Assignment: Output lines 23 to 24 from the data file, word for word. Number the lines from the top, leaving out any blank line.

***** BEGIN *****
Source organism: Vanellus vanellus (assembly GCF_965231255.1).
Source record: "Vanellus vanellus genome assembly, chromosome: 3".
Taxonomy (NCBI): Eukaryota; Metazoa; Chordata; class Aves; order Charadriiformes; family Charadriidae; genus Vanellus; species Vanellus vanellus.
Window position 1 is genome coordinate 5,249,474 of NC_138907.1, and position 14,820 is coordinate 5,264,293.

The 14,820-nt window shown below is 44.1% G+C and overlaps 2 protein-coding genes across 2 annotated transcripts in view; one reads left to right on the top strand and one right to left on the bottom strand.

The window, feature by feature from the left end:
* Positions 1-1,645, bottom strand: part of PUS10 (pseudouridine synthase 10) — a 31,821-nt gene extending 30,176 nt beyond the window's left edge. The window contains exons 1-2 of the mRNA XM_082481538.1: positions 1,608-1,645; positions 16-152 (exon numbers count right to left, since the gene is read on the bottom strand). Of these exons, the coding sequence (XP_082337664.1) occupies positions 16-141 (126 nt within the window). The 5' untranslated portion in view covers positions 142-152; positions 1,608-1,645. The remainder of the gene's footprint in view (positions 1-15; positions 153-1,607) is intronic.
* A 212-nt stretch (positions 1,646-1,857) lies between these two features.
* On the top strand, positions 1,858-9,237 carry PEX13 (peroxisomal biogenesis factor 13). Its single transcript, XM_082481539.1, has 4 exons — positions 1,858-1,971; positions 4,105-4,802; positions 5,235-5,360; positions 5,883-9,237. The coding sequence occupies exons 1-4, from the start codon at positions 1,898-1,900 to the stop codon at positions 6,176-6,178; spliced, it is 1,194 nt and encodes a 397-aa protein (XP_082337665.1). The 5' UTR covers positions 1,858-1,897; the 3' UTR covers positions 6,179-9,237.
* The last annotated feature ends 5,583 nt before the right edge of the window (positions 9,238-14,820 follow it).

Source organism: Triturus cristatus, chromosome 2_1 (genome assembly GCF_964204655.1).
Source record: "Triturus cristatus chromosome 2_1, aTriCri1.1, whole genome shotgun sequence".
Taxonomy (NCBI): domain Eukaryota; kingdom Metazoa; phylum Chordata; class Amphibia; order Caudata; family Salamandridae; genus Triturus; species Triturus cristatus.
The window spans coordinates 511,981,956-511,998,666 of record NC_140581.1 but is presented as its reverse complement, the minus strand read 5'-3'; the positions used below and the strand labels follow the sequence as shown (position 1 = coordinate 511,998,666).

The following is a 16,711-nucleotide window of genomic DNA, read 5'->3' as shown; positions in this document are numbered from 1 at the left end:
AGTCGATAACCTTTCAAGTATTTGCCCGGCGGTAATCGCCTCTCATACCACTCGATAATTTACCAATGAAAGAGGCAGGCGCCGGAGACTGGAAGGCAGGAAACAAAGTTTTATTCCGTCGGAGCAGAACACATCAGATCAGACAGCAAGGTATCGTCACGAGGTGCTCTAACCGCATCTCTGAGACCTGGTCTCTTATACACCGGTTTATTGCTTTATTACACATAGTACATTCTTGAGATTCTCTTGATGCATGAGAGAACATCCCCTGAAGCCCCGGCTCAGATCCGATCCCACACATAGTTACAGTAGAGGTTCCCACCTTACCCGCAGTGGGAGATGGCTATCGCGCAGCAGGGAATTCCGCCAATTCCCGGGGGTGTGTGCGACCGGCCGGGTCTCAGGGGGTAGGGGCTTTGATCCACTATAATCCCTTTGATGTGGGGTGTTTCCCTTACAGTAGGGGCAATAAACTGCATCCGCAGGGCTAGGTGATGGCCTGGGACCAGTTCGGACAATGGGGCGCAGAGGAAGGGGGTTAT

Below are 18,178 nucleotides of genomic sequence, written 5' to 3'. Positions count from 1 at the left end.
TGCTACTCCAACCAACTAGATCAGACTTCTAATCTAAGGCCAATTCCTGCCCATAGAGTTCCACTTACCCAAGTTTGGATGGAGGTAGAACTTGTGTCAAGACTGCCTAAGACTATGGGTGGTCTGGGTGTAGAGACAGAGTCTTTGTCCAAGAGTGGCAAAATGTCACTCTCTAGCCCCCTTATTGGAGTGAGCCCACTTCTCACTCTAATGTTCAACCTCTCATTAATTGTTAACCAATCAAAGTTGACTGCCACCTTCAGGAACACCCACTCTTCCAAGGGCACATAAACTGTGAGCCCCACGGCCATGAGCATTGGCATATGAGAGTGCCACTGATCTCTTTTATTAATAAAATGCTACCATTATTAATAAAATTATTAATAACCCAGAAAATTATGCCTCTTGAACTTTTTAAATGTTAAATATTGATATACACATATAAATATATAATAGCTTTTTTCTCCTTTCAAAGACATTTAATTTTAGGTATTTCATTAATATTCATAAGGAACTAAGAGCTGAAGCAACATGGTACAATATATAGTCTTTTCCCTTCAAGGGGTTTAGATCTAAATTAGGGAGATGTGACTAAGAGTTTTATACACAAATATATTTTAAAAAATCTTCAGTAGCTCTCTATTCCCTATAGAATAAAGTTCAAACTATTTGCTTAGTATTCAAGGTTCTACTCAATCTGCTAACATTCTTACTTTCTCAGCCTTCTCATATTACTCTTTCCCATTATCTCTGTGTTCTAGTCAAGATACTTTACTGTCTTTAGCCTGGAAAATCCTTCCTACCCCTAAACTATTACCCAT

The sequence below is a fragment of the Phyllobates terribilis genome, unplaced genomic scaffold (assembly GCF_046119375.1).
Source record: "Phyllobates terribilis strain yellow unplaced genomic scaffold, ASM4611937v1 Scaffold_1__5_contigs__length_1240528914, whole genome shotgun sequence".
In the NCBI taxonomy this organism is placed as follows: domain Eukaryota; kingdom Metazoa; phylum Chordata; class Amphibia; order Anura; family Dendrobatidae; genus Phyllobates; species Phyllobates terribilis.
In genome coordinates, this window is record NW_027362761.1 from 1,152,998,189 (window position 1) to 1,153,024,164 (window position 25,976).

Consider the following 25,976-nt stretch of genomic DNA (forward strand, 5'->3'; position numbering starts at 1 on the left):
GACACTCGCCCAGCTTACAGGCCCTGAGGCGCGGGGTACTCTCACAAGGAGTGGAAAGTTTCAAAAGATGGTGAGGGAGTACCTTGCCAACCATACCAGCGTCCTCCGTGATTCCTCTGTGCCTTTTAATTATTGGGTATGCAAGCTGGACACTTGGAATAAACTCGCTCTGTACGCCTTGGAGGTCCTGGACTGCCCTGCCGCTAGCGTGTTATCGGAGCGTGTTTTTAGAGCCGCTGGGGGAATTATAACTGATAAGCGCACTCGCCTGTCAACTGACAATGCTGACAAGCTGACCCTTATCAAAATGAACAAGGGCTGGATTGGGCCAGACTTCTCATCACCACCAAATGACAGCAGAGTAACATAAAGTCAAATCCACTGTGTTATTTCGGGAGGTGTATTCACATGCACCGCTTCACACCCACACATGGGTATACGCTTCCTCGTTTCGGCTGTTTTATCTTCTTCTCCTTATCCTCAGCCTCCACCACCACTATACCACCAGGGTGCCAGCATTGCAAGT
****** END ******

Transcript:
Consider the following 25,976-nt stretch of genomic DNA (forward strand, 5'->3'; position numbering starts at 1 on the left):
GACACTCGCCCAGCTTACAGGCCCTGAGGCGCGGGGTACTCTCACAAGGAGTGGAAAGTTTCAAAAGATGGTGAGGGAGTACCTTGCCAACCATACCAGCGTCCTCCGTGATTCCTCTGTGCCTTTTAATTATTGGGTATGCAAGCTGGACACTTGGAATAAACTCGCTCTGTACGCCTTGGAGGTCCTGGACTGCCCTGCCGCTAGCGTGTTATCGGAGCGTGTTTTTAGAGCCGCTGGGGGAATTATAACTGATAAGCGCACTCGCCTGTCAACTGACAATGCTGACAAGCTGACCCTTATCAAAATGAACAAGGGCTGGATTGGGCCAGACTTCTCATCACCACCAAATGACAGCAGAGTAACATAAAGTCAAATCCACTGTGTTATTTCGGGAGGTGTATTCACATGCACCGCTTCACACCCACACATGGGTATACGCTTCCTCGTTTCGGCTGTTTTATCTTCTTCTCCTTATCCTCAGCCTCCACCACCACTATACCACCAGGGTGCCAGCATTGCAAGT